I was going to take one, really, but I forgot. And I've just peeled it, cut it up and put it in the oven to bake! Sorry!
I harvested some kumara a week ago. Kumara is what we call the orange-fleshed sweet potato (it's the Maori word). I chopped the end off a shop kumara last spring and popped it into my garden, and it has been happily growing ever since, without supplementary water. The kumara aren't totally ripe yet: apparently I should wait until the leaves yellow -- but I've dug up a few anyway.
We discovered that freshly-dug kumara doesn't have much taste, but leaving it to sit a week gives you the flavour you expect. If you want to store kumara for any length of time, there is a recommended curing process given here. I'm just going to leave the tubers in the ground until a week before I need them.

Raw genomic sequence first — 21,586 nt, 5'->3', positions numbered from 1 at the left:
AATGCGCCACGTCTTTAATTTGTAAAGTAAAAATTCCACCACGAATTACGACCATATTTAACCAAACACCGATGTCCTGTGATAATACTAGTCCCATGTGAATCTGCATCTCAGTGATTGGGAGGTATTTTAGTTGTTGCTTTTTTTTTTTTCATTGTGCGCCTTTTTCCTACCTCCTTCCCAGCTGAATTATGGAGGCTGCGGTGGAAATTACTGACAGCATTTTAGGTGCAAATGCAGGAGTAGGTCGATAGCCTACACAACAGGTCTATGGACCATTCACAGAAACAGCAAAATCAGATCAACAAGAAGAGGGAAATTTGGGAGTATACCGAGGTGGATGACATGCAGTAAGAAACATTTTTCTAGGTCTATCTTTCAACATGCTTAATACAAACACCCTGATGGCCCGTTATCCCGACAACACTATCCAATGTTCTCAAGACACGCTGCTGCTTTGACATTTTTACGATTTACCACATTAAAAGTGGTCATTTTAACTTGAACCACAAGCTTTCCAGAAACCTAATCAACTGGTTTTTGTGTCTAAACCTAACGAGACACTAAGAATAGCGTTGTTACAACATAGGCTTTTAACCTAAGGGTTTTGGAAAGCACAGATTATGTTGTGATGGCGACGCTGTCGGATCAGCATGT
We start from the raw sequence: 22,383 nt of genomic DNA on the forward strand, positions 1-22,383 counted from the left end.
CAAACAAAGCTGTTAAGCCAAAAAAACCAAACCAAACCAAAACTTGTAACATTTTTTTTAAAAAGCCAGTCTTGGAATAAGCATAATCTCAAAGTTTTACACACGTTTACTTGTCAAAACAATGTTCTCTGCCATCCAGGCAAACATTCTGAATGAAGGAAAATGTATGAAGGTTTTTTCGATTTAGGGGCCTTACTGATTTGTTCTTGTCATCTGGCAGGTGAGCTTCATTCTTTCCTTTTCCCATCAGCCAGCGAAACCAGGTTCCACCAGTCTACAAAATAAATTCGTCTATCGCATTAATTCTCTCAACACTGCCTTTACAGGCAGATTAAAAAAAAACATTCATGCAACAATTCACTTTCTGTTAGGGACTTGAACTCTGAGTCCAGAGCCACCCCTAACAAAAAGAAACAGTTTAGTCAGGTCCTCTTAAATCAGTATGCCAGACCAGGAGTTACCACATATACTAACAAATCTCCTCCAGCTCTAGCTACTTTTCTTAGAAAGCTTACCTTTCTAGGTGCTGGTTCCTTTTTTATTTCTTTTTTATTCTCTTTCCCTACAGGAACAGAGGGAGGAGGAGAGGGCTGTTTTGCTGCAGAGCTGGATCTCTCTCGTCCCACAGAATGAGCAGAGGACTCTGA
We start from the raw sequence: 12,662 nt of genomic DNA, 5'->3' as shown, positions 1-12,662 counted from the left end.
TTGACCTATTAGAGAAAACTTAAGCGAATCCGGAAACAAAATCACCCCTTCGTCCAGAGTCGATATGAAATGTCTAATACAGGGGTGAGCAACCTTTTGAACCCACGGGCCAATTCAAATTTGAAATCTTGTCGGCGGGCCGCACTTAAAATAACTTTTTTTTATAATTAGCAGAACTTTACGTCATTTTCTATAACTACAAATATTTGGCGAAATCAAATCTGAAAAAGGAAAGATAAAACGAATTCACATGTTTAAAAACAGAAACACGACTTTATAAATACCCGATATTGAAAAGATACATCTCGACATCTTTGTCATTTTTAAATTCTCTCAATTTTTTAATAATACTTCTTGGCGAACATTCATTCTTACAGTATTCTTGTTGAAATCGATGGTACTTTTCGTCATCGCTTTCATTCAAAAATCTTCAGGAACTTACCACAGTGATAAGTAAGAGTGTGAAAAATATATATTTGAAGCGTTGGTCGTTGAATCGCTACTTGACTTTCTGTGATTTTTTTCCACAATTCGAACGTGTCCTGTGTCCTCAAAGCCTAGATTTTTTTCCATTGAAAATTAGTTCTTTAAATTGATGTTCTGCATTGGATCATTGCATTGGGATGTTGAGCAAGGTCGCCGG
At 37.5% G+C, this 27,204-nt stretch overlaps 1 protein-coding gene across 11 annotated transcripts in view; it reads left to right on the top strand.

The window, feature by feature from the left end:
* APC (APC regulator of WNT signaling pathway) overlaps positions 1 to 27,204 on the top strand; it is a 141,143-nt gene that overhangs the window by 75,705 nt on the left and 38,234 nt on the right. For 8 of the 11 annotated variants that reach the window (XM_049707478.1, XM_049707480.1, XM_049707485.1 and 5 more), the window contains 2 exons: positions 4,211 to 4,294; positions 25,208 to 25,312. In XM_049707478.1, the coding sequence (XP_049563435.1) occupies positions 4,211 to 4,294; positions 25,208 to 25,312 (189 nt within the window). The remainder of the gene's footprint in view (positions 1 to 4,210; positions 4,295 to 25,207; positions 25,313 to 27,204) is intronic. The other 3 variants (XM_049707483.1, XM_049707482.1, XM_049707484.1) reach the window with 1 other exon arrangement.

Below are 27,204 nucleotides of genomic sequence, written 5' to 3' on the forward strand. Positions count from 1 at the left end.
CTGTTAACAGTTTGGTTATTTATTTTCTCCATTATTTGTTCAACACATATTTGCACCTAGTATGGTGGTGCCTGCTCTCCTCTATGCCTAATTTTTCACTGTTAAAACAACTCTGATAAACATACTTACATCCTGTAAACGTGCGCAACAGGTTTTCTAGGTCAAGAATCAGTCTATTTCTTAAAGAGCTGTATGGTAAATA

When I was a kid, sweet potatoes were always white. Kumara from New Zealand started making their appearance in the early 1980s, if I remember rightly. They became popular because they were cheap, less likely to have strings than the white kind, and stayed an attractive colour when cooked. Nowadays, there's also a purple-skinned white sweet potato. I think it's the best-tasting of the three: it's reminiscent of chestnuts, and I like the mealiness. But growing the kumara was easy.
The plant I grew is a pretty (if rampant) vine with heart-shaped leaves and mauve morning-glory flowers. Hardly surprising as the sweet potato is Ipomoea batatas, from the same family as morning glory flowers. Growing sweet potato would be a fun gardening project for a child in a mild climate.